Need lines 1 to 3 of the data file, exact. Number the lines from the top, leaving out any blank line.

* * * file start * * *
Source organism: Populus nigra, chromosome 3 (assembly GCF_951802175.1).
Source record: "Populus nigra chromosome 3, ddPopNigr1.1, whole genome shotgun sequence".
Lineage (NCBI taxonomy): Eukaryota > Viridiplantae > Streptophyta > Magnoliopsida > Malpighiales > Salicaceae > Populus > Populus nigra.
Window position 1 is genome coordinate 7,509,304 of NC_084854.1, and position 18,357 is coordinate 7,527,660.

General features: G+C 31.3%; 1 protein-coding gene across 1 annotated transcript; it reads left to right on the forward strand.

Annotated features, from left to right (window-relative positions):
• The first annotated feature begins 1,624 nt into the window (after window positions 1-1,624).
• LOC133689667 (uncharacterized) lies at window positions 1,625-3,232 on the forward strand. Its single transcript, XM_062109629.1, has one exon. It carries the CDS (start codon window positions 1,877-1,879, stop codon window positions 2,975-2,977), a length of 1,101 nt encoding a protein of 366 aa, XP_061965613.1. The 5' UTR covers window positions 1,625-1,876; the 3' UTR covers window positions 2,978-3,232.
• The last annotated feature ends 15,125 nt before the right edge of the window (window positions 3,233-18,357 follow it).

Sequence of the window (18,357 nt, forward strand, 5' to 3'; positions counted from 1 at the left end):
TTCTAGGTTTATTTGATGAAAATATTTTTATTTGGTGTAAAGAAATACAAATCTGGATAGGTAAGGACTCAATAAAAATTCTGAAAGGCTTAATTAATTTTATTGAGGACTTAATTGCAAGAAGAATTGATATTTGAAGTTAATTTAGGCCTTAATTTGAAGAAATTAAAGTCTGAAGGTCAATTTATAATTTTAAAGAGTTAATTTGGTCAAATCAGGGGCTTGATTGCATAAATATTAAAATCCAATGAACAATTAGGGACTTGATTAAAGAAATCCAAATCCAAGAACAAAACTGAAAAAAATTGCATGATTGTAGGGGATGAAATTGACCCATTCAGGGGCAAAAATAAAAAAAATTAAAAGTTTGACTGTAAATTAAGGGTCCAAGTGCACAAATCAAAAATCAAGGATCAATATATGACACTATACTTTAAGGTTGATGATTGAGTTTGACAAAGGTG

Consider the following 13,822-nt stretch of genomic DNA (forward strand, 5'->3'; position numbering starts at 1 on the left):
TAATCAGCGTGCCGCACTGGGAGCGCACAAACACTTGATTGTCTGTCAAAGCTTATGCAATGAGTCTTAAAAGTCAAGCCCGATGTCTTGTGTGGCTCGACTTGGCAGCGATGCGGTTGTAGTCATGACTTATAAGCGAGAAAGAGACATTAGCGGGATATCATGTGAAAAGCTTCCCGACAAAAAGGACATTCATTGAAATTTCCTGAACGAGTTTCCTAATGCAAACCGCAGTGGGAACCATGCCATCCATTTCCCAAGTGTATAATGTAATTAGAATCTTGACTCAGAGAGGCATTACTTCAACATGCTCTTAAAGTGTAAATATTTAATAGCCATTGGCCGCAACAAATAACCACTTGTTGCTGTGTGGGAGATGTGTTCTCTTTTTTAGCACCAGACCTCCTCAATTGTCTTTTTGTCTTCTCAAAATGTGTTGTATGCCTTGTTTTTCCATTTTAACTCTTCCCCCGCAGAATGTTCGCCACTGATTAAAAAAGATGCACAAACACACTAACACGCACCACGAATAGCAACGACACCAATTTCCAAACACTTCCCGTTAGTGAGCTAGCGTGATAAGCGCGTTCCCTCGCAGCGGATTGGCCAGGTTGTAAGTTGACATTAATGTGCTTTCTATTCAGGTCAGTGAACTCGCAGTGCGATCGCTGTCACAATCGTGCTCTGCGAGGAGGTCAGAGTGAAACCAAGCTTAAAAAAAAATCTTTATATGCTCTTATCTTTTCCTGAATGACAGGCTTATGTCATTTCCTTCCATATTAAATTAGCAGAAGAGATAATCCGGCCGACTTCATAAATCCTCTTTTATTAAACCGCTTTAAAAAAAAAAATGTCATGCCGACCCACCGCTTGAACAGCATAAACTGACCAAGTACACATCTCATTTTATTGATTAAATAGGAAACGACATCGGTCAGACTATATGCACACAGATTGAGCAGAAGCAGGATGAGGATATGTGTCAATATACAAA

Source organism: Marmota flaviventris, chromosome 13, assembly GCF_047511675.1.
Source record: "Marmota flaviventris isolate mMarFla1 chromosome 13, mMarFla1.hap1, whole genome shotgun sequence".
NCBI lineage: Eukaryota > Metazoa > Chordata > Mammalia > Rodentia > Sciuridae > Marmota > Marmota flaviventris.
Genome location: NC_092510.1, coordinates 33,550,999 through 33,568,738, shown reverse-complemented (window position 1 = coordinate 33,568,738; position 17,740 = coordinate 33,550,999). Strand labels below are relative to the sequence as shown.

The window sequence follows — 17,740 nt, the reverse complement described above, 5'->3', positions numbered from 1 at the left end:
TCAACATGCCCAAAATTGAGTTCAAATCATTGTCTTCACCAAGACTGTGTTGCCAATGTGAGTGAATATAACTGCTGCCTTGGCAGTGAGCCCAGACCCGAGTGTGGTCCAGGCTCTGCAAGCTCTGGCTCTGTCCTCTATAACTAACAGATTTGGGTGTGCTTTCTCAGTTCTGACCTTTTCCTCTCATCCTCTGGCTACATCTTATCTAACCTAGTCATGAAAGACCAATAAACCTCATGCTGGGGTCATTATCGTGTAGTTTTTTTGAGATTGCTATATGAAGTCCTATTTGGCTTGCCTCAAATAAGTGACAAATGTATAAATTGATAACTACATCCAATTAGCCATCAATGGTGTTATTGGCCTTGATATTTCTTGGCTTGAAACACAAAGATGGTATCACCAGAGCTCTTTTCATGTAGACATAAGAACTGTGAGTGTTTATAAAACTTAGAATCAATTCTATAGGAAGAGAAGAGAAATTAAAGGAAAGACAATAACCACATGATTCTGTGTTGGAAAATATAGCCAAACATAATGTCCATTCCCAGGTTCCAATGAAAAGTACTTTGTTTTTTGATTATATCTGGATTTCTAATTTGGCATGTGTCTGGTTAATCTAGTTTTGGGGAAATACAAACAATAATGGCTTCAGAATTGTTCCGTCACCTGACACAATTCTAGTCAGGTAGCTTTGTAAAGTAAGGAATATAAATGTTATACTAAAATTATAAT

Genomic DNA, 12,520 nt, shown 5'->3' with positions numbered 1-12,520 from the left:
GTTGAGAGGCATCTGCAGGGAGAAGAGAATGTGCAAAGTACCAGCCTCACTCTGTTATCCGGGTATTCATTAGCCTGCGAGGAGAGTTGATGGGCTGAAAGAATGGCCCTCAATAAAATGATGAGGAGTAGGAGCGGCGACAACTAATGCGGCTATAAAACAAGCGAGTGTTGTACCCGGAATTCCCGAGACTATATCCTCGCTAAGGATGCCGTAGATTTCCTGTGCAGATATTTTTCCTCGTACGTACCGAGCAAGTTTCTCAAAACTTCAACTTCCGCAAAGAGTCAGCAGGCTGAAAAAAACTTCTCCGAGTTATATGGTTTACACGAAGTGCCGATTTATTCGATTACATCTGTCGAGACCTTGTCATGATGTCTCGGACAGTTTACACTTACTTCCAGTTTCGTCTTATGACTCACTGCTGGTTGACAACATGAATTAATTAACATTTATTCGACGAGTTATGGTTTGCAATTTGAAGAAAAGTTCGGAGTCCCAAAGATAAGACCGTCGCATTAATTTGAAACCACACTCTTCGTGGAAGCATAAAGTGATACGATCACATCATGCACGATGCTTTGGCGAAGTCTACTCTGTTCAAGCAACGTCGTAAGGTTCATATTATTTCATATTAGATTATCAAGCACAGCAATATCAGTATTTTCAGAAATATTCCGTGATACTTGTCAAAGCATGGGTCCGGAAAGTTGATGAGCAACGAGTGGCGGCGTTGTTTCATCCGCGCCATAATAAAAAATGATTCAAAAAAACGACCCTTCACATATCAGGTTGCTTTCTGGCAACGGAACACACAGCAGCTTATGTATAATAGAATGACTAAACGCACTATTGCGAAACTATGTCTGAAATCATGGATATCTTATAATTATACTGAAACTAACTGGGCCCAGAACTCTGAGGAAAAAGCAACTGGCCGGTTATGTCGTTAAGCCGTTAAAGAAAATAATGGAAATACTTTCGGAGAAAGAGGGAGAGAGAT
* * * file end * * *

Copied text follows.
Source organism: Populus nigra, chromosome 3 (assembly GCF_951802175.1).
Source record: "Populus nigra chromosome 3, ddPopNigr1.1, whole genome shotgun sequence".
Lineage (NCBI taxonomy): Eukaryota > Viridiplantae > Streptophyta > Magnoliopsida > Malpighiales > Salicaceae > Populus > Populus nigra.